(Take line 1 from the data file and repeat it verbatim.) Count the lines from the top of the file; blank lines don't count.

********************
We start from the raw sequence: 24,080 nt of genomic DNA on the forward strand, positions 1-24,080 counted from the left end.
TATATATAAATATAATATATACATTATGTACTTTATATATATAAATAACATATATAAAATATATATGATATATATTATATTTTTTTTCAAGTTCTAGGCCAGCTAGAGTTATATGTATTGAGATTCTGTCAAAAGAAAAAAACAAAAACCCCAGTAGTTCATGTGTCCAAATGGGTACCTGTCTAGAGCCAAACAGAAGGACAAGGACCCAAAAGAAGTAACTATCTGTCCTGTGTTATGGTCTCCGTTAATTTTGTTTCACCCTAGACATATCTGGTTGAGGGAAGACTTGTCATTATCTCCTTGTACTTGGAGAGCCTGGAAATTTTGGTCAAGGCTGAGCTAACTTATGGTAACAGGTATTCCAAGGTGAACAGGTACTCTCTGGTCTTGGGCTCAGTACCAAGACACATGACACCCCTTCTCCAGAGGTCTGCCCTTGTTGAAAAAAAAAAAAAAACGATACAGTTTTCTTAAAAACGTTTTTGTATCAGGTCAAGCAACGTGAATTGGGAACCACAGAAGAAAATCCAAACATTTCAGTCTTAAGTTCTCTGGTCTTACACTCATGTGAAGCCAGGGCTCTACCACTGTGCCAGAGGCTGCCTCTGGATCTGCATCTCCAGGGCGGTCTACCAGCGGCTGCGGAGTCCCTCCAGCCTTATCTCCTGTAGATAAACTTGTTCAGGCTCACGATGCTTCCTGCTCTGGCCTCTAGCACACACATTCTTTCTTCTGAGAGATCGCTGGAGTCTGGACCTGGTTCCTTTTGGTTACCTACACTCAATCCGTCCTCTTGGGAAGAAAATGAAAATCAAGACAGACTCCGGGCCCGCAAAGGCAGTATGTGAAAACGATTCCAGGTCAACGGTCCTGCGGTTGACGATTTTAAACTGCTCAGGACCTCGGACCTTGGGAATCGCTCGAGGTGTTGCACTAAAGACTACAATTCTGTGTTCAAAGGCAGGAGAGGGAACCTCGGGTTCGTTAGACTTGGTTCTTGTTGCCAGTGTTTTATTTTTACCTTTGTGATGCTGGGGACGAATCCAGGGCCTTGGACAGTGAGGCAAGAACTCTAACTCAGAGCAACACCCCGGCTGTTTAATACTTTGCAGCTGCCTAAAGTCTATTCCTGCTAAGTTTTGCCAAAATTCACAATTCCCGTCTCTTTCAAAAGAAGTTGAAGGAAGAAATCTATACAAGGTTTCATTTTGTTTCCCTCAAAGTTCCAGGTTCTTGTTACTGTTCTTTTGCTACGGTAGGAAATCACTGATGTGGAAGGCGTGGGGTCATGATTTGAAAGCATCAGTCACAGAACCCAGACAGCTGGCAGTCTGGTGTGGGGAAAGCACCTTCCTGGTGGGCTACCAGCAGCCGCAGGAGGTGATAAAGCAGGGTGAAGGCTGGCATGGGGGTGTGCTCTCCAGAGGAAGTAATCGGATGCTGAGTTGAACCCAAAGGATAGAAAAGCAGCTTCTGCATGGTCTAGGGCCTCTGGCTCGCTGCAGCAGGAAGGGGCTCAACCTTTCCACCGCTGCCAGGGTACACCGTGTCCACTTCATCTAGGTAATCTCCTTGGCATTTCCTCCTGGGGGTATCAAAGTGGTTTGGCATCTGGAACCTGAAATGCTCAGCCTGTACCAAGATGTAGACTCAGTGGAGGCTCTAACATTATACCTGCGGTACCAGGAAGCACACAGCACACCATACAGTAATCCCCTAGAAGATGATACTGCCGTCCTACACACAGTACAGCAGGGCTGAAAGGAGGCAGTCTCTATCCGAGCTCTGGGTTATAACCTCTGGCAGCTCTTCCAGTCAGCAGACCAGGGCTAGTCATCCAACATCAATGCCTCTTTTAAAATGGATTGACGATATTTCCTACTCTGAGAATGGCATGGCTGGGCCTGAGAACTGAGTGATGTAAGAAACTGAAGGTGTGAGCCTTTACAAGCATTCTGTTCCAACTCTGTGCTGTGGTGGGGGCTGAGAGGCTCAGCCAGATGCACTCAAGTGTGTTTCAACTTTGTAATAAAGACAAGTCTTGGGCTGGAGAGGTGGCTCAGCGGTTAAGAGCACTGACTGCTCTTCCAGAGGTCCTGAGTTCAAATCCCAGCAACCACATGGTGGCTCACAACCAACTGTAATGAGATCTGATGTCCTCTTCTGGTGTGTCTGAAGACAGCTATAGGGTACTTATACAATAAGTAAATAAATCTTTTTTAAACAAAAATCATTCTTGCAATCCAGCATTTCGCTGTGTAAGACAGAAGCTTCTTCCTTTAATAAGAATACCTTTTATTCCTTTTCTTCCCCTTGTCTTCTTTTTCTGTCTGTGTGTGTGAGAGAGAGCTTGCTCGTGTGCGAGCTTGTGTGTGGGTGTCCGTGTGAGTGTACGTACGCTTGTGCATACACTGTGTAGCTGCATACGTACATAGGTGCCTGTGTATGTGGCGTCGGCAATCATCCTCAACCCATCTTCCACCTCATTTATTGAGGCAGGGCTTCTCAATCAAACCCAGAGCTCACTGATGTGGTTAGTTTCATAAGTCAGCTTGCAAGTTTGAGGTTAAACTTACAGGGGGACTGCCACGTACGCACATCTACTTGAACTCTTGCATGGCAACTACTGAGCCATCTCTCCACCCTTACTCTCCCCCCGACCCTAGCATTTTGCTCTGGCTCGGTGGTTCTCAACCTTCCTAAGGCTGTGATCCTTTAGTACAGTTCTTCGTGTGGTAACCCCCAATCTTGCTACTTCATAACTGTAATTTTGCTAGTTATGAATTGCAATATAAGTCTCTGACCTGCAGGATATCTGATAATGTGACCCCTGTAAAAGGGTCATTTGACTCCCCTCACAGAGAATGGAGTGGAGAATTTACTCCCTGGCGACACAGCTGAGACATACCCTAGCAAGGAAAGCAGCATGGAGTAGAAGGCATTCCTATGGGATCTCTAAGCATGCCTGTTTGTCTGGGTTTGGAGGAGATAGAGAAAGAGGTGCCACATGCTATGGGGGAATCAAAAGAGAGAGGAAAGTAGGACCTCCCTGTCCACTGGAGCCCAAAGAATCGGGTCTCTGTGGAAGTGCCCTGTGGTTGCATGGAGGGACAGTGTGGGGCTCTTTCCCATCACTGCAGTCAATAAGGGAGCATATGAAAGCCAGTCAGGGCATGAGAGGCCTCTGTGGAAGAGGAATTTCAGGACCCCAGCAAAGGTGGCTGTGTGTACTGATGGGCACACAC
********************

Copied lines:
We start from the raw sequence: 24,080 nt of genomic DNA on the forward strand, positions 1-24,080 counted from the left end.